THIS strange-looking craft is one of the many types of dredger used for keeping ship channels open. She is non-self-propelling and has no hoppers within her hull into which the dredge spoil can be discharged. Instead it is sent over the side down chutes as the drawing above indicates.
She is steam-operated and is known technically as a non-self-propelling bow well bucket dredger. She consists mainly of a boss-shaped hull, with a long oblong slot cut in the forward end. In this the dredge arm, with its endless belt of buckets, moves up and down in a vertical direction, the maximum dredging depth being 75 feet. The heavy dredge arm - generally called the “ladder” - is hinged at a store slightly abaft amidships and is raised or lowered by special crane gear built over the bow well.
The buckets on their belt derive their motion from a reciprocating engine, which is placed amidships in the hull and operates a wheel by chains; the wheel in turn meshes with the wheel operating the buckets. The boiler supplying steam to the reciprocating engine is situated abaft the engine itself.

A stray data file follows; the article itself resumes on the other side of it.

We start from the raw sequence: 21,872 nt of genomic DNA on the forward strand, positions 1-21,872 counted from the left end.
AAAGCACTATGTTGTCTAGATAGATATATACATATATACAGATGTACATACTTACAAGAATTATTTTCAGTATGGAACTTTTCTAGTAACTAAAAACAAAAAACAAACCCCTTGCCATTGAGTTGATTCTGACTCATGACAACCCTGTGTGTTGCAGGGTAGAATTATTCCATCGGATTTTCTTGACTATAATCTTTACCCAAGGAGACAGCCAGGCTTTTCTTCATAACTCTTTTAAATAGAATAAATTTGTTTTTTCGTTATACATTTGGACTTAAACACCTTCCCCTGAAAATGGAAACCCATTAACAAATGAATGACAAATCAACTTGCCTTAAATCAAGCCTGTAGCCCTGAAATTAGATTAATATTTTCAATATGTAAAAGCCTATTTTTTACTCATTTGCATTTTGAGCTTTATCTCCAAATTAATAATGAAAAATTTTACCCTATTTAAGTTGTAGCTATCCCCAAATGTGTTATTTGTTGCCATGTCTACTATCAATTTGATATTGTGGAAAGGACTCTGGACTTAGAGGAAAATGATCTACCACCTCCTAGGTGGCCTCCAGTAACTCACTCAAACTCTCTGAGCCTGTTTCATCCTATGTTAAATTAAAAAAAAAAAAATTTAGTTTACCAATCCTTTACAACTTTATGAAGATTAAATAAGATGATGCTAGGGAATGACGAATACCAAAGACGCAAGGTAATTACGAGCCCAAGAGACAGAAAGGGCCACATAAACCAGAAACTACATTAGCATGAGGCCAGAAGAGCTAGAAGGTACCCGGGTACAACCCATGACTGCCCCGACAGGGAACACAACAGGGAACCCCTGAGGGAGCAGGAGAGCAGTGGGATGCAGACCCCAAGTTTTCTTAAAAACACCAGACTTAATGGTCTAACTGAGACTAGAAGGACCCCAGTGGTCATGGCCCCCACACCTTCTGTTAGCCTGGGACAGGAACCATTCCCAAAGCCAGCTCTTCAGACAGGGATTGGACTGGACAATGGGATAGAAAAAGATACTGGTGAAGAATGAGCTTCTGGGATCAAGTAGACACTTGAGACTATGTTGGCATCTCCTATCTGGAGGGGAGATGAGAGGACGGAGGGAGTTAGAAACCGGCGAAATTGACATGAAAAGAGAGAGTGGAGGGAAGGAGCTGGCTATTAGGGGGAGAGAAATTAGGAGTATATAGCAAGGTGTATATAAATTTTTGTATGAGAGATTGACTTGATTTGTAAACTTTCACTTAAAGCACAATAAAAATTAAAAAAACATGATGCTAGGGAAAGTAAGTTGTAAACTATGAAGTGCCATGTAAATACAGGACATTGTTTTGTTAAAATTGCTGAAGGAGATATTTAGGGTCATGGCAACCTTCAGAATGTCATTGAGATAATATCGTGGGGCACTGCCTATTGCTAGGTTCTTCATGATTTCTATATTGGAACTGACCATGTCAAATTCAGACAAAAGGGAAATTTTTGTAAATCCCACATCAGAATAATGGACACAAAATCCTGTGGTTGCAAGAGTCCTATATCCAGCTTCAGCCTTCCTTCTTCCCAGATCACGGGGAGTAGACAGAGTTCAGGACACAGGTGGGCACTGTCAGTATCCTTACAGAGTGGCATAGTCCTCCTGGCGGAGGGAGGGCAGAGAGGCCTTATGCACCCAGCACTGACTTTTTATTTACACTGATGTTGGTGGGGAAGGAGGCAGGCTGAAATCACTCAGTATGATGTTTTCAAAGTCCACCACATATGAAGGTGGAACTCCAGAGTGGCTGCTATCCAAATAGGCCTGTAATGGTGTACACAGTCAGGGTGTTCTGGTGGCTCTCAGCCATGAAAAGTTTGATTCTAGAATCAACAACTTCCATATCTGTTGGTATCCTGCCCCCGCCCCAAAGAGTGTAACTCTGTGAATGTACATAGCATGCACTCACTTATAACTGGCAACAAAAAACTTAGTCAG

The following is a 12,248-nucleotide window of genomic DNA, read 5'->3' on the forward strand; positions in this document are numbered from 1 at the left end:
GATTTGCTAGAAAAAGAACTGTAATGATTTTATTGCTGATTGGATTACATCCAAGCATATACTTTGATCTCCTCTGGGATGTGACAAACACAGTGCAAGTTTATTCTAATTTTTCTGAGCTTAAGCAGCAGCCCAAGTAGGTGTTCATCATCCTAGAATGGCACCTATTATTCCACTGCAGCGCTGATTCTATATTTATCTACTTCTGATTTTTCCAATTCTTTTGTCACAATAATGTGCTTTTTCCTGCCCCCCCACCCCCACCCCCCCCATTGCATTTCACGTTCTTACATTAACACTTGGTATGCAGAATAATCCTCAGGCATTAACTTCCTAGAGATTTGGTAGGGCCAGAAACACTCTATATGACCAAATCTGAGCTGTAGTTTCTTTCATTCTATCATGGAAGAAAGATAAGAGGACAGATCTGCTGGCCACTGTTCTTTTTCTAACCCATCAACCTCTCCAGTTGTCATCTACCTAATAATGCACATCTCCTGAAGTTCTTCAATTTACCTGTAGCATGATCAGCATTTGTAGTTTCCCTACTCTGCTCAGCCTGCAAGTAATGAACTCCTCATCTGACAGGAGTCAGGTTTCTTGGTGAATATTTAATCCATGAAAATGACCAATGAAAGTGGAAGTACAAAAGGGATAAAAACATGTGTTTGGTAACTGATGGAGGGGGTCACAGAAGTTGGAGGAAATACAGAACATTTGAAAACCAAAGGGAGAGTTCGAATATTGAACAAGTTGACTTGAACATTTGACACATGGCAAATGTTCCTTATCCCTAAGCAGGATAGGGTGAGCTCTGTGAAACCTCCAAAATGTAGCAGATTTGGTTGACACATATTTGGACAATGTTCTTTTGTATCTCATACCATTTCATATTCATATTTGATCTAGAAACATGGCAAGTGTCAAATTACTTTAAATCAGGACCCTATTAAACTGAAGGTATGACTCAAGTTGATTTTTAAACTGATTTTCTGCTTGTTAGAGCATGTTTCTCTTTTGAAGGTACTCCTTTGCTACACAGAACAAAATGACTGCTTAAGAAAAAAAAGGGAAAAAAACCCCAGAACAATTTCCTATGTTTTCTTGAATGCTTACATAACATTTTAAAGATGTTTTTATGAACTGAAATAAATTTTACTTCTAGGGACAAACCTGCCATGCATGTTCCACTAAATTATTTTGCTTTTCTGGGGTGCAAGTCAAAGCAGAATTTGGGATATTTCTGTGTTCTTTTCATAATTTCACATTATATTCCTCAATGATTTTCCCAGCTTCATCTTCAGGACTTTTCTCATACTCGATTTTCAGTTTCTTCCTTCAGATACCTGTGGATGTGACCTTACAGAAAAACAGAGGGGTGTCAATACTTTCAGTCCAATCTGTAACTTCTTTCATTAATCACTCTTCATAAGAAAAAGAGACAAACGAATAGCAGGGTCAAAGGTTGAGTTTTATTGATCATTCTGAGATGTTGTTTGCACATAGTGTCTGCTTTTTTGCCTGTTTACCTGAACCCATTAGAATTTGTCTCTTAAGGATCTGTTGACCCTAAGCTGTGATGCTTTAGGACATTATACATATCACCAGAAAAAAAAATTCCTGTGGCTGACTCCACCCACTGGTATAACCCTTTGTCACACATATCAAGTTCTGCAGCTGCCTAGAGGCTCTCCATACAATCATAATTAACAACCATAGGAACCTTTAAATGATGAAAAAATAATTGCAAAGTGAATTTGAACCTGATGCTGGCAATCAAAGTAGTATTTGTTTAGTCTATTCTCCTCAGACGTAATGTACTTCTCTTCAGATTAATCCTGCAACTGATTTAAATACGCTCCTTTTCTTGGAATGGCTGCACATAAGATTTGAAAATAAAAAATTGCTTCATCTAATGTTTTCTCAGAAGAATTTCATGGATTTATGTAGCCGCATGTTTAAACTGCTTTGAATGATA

Quarters for the crew are somewhat limited and are arranged in the hull abaft the bow well. This ungainly vessel has to be towed to and from her duty, but when in position can move herself in a fore-and-aft or sideways direction by means of winches on the deck attached to long cables securely fastened to the sea or river bottom by anchors.
The vessel has an overall length of 200 feet; the pontoon rate, as the hull is called, is 180 feet between perpendiculars. The moulded breadth is 34 ft 10 in, and the depth of hull 12 feet. The normal dredging depth is 60 feet; with an auxiliary ladder the full depth of 75 feet is reached.